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Reimagining healthcare with Azure IoT

Article | March 6, 2020

Providers, payors, pharmaceuticals, and life sciences companies are leading the next wave of healthcare innovation by utilizing connected devices. From continuous patient monitoring, to optimizing operations for manufacturers and cold-chain supply tracking for the pharmaceutical industry, the healthcare industry has embraced IoT technology to improve patient outcomes and operations. In our latest IoT Signals for Healthcare research, we spoke with over 150 health organizations about the role that IoT will play in helping them deliver better health outcomes in the years to come. Across the ecosystem, 85 percent see IoT as “critical” to their success, with 78 percent planning to increase their investment in IoT technologies over the next few years. Real-time data from connected devices and sensors provides benefits across the health ecosystem, from manufacturers and pharmaceuticals to health providers and patients. For health providers, IoT unlocks efficiencies for clinical staff and equipment:

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Healthcare Providers Remain Targets for Ransomware Attacks in the Midst of COVID-19 Pandemic

Article | April 1, 2020

Although it was widely reported that several ransomware threat actor groups have pledged to not target healthcare providers until the COVID-19 pandemic is over, BakerHostetler’s Digital Assets and Data Management Practice Group and Healthcare Privacy and Compliance team continue to see ransomware attacks launched against healthcare providers. In order to combat the COVID-19 pandemic, healthcare providers have had to radically change their normal business processes, which could make them more vulnerable to ransomware attacks. The response to the COVID-19 pandemic has required healthcare providers to make difficult choices related to workforce staffing. Some healthcare providers have been forced to furlough or lay off nonessential workforce members. Healthcare providers also are permitting some workforce members to work remotely. As previously reported by the Data Privacy Monitor, having a reduced workforce and a remote workforce could put healthcare providers more at risk for cybercrime, including ransomware attacks.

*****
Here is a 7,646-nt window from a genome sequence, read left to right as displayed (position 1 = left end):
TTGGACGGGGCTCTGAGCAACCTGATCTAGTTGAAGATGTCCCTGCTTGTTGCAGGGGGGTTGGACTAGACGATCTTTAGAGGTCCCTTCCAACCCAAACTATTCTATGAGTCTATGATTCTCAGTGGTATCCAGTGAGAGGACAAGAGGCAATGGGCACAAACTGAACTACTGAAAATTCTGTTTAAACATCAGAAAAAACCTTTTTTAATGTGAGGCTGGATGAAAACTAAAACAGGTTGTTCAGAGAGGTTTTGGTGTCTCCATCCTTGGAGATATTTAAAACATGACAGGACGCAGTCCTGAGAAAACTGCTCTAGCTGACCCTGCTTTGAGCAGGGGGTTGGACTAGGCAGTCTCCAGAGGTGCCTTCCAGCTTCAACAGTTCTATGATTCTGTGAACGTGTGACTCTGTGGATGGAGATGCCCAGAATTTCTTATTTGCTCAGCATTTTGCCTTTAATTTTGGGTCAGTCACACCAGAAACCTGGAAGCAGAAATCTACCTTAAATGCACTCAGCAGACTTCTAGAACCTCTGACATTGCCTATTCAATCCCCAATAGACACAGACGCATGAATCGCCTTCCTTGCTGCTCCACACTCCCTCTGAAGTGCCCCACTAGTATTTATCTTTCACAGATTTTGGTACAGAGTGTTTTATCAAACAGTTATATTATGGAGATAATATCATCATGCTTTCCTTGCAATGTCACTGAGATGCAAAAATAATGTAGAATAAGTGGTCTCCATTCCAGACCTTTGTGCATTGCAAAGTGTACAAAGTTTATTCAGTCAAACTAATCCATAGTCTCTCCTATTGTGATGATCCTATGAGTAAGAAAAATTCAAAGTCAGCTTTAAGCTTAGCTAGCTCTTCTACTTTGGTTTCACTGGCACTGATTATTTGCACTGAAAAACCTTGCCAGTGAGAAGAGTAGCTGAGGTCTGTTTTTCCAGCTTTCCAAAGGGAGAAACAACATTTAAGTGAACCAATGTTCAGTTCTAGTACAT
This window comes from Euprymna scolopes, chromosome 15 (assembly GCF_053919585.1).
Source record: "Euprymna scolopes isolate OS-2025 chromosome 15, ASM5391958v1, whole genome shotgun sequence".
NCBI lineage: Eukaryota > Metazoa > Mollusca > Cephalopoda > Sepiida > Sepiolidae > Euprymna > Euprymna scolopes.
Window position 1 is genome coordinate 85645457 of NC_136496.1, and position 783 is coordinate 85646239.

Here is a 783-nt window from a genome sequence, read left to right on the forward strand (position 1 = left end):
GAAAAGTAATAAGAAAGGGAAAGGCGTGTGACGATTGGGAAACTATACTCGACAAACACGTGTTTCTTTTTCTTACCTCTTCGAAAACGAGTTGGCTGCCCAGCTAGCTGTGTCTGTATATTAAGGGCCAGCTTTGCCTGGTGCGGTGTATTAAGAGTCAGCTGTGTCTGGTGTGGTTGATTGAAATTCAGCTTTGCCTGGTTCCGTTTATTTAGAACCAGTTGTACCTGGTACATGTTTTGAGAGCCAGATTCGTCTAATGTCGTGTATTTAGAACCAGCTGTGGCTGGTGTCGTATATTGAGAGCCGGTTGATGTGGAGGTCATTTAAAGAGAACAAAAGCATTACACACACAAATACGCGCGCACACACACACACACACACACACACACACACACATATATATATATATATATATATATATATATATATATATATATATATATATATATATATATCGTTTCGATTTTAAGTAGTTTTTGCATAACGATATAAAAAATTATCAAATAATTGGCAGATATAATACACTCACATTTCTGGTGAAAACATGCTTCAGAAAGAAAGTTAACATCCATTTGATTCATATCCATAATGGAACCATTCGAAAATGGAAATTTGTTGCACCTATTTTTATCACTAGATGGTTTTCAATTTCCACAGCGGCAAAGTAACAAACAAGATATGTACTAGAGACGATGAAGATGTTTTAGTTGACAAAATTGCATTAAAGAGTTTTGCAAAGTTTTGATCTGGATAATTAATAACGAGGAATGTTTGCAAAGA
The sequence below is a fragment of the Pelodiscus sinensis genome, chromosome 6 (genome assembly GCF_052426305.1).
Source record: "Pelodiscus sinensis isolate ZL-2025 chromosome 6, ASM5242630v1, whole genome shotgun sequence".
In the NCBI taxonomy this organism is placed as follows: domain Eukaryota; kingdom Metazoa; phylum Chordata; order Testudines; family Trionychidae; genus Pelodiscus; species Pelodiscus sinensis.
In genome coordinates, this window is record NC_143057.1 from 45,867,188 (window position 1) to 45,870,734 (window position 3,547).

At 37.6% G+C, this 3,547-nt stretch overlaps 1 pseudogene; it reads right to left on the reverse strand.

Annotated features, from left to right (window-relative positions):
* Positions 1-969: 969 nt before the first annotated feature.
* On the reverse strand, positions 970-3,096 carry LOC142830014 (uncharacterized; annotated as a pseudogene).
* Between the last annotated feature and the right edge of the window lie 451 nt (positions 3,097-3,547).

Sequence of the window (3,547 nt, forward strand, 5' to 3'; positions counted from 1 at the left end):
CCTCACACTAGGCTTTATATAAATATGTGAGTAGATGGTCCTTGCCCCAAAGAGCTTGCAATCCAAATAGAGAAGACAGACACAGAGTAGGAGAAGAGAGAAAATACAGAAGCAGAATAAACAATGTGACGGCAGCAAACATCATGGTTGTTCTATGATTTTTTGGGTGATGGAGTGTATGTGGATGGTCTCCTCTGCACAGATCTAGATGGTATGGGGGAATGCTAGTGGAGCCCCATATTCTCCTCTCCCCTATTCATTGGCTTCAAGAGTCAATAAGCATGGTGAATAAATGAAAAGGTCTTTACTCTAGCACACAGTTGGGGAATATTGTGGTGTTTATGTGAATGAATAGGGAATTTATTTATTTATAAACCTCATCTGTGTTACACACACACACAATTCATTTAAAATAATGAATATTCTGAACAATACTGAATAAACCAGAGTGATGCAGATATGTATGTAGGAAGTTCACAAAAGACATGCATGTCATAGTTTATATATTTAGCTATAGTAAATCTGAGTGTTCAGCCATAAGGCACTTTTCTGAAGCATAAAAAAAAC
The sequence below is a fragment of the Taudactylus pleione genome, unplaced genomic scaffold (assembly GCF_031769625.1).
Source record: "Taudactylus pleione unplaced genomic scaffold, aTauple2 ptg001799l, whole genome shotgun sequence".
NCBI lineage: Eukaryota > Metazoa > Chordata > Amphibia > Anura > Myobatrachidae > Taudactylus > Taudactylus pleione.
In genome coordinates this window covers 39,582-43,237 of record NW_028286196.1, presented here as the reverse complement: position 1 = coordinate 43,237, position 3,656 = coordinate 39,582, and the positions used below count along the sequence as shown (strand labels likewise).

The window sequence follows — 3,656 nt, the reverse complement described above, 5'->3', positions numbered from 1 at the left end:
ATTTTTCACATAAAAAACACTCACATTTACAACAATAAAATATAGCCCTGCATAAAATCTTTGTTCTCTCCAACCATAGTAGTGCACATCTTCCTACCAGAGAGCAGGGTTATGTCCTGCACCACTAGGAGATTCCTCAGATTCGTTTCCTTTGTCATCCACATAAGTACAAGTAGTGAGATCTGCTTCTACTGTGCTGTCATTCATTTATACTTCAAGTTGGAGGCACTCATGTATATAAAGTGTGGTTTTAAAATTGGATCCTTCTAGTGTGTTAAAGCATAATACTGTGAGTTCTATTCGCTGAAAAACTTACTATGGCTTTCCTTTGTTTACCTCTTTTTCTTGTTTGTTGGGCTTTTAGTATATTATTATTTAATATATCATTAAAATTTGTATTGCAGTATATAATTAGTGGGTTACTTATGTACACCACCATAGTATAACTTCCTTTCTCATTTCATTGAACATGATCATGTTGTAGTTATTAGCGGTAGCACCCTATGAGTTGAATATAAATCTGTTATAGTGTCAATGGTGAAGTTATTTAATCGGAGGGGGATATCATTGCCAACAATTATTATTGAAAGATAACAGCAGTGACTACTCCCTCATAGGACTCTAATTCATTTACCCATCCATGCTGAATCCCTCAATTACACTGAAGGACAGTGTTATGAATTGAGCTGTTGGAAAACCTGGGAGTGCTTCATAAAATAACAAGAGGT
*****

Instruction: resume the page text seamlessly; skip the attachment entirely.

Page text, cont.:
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Mountain States Health Alliance

Mountain States Health Alliance, a not-for-profit health care organization based in Johnson City, Tenn., operates a family of 13 hospitals serving a 29-county, four-state region of Northeast Tennessee, Southwest Virginia, Southeastern Kentucky and Western North Carolina.